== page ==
One of the difficulties with German armor is the lack of information about interior paint colors. Fortunately, the internet is a fantastic source for modeling information these days, and I was able to find both exterior and interior photos of a meticulously restored Sd.Kfz.250. Given the apparent attention to detail in this restoration, I figured the restorers had thoroughly researched the vehicle and color schemes. The interior pictures show that this restored vehicle’s interior paint matches the primary yellow color of the outside, so that’s what I chose. The only exception was for the engine compartment, which I opted to paint Floquil hull red (one can find many references on the net that indicate this was a common paint scheme for engine compartments, but who knows if DEMAG followed this scheme in its half tracks).

I then used oil paints on the light and dark areas to provide additional gradation and further break up the surface. I used a cardboard pallet to blend my oil paints as well as to soak up the linseed oil in the paints so they will dry with a matte finish. Once applied, I blended these with a flat brush dipped in a small amount of thinner. (The caution here is to not use too much thinner so that you avoid turning your carefully applied oil paint into a wash). I also used this technique on the shadows and darker areas of the model.

I then applied splotches of dark red brown and dark green paint in a camo pattern that was typical of many German armored vehicles. After the exterior was dry, I covered the entire model with Testors Gloscote. Once dry, I applied a wash of black acrylic hobby paint to highlight the vehicle’s details. I then applied the decals using generous amounts of Solvaset. I used a reddish brown hobby paint wash on the tracks to simulate mud and soil.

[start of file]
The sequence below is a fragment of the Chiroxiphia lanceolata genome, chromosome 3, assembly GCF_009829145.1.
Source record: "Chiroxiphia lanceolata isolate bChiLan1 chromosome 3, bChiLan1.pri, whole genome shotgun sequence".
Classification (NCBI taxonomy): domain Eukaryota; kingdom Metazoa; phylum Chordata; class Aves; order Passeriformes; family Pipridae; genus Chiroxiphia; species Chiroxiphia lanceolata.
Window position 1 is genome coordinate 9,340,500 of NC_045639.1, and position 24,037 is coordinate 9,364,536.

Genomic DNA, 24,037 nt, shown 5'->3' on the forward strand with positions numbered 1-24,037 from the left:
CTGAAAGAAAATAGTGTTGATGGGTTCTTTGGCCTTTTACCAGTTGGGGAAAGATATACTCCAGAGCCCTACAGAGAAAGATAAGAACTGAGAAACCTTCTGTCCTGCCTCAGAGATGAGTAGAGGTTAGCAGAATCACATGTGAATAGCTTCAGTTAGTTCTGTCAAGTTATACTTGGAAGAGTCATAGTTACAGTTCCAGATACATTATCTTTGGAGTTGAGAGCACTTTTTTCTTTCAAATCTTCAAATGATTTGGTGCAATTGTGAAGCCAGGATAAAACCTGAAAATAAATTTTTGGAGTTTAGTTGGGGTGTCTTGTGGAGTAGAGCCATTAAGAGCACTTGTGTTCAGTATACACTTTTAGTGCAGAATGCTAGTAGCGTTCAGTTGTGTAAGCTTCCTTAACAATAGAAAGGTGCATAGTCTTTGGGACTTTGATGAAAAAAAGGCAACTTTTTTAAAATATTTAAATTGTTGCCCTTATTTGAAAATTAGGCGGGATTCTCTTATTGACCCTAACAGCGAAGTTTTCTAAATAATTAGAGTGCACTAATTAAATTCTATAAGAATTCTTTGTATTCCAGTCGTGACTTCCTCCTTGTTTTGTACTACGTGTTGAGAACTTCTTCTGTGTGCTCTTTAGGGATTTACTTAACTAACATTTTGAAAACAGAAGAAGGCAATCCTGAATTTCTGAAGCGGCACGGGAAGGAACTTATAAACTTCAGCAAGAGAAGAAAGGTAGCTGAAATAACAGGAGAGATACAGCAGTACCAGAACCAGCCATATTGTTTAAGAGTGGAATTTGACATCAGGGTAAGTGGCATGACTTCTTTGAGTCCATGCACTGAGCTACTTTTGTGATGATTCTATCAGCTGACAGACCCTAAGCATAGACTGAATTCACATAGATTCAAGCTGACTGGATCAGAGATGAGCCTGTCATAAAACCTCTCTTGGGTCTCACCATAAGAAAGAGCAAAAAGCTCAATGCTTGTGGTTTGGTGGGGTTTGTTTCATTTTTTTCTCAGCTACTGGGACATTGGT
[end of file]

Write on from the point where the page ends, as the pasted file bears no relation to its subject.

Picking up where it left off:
The final paint process was to spray Testor’s Dulcote over the entire vehicle. I then took a silver artist’s pencil to highlight wear spots where paint would be ground off by everyday use.

I painted numerous pieces of German equipment and then glued these into the two open stowage boxes on the vehicle’s side. I also placed a set of binoculars and an MP40 on the rear deck of the turret. As a final touch, I soaked a piece of Kleenex in diluted white glue, and then rolled up a cut length to make a tarp. While this was still wet, I draped it around the back of the turret. When it was dry, I painted it with acrylic paints and highlighted it with a darker shade. I then painted all of the tools attached to the vehicle’s front fenders.


This is a great kit with loads of detail. I continue to be amazed at how far armor models have come since the first armor kit I built in 1973. I highly recommend this to all armor enthusiasts, but be prepared to stay the course and glue a lot of parts together!


1.      “Sd.Kfz.250,” Wikipedia, 2009.

2.      “Sd.Kfz.250 Photo Reference,” Military Modeling, 2009.

Blair Stewart

September 2009

As always, thanks to www.dragonmodelsusa.com via your editor for the review kit.

 If you would like your product reviewed fairly and quickly, please contact me or see other details in the Note to Contributors.